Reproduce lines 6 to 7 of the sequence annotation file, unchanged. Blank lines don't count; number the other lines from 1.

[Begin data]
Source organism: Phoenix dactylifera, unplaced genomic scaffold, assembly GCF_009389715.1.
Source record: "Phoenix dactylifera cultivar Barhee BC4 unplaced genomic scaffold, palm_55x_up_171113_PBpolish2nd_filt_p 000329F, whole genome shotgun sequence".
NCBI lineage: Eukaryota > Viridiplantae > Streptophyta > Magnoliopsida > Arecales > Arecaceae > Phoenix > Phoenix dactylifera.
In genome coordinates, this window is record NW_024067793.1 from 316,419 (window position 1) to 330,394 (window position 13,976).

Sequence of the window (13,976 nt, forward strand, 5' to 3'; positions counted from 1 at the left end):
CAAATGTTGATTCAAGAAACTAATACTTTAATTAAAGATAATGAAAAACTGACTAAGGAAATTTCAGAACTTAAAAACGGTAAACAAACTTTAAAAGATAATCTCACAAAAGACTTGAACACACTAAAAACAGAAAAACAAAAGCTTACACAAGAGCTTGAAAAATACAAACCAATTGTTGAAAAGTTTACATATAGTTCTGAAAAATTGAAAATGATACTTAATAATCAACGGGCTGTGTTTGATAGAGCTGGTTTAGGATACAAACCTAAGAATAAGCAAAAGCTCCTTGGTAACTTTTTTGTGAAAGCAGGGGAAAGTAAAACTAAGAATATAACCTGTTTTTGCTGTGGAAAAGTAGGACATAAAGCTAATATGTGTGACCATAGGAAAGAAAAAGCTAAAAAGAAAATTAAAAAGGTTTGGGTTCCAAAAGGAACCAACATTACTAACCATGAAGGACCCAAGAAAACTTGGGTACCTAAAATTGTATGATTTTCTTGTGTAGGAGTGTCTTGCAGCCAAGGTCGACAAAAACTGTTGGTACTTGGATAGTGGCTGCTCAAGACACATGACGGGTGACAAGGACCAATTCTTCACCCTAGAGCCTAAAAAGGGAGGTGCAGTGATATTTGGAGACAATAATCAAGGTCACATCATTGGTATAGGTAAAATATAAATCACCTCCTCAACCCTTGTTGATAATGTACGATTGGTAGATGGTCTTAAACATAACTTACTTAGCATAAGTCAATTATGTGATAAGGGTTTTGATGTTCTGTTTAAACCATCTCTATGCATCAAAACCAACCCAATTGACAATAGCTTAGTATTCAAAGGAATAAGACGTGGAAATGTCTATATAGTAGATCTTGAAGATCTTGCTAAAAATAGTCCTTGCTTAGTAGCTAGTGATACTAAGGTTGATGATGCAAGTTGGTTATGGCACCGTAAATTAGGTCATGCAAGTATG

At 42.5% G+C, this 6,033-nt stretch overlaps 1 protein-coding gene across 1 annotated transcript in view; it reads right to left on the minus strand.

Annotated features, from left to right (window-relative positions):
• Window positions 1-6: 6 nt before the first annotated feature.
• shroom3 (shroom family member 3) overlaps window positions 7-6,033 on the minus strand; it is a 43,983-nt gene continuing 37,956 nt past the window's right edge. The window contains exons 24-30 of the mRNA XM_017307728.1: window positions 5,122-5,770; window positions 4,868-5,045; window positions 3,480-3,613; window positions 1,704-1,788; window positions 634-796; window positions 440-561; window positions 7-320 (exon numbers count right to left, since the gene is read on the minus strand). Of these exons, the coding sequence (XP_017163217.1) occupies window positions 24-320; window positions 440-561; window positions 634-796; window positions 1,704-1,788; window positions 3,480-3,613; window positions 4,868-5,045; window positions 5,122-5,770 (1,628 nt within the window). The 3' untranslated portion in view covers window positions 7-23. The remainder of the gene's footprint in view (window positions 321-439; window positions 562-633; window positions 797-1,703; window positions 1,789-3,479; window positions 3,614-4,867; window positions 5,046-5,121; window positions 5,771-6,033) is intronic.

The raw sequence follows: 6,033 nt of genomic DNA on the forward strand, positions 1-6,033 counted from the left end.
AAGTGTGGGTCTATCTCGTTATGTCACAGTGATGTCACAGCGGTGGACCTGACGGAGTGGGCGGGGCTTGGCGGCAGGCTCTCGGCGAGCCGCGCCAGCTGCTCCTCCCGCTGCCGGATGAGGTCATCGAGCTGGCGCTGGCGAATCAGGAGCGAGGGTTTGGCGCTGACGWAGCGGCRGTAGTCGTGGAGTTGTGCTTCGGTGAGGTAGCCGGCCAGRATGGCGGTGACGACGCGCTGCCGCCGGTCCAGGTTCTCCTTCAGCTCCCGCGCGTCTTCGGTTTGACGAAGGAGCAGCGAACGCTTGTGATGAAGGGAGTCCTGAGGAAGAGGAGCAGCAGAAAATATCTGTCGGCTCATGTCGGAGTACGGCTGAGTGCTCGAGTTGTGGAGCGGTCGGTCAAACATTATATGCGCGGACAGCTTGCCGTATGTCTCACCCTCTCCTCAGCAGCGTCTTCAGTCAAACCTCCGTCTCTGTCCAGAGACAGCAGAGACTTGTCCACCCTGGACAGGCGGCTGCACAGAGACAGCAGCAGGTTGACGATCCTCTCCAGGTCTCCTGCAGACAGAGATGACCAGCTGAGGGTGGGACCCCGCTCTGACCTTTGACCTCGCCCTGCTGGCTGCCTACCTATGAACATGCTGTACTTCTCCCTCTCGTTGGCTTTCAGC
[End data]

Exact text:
CAAATGTTGATTCAAGAAACTAATACTTTAATTAAAGATAATGAAAAACTGACTAAGGAAATTTCAGAACTTAAAAACGGTAAACAAACTTTAAAAGATAATCTCACAAAAGACTTGAACACACTAAAAACAGAAAAACAAAAGCTTACACAAGAGCTTGAAAAATACAAACCAATTGTTGAAAAGTTTACATATAGTTCTGAAAAATTGAAAATGATACTTAATAATCAACGGGCTGTGTTTGATAGAGCTGGTTTAGGATACAAACCTAAGAATAAGCAAAAGCTCCTTGGTAACTTTTTTGTGAAAGCAGGGGAAAGTAAAACTAAGAATATAACCTGTTTTTGCTGTGGAAAAGTAGGACATAAAGCTAATATGTGTGACCATAGGAAAGAAAAAGCTAAAAAGAAAATTAAAAAGGTTTGGGTTCCAAAAGGAACCAACATTACTAACCATGAAGGACCCAAGAAAACTTGGGTACCTAAAATTGTATGATTTTCTTGTGTAGGAGTGTCTTGCAGCCAAGGTCGACAAAAACTGTTGGTACTTGGATAGTGGCTGCTCAAGACACATGACGGGTGACAAGGACCAATTCTTCACCCTAGAGCCTAAAAAGGGAGGTGCAGTGATATTTGGAGACAATAATCAAGGTCACATCATTGGTATAGGTAAAATATAAATCACCTCCTCAACCCTTGTTGATAATGTACGATTGGTAGATGGTCTTAAACATAACTTACTTAGCATAAGTCAATTATGTGATAAGGGTTTTGATGTTCTGTTTAAACCATCTCTATGCATCAAAACCAACCCAATTGACAATAGCTTAGTATTCAAAGGAATAAGACGTGGAAATGTCTATATAGTAGATCTTGAAGATCTTGCTAAAAATAGTCCTTGCTTAGTAGCTAGTGATACTAAGGTTGATGATGCAAGTTGGTTATGGCACCGTAAATTAGGTCATGCAAGTATG

At 42.5% G+C, this 6,033-nt stretch overlaps 1 protein-coding gene across 1 annotated transcript in view; it reads right to left on the minus strand.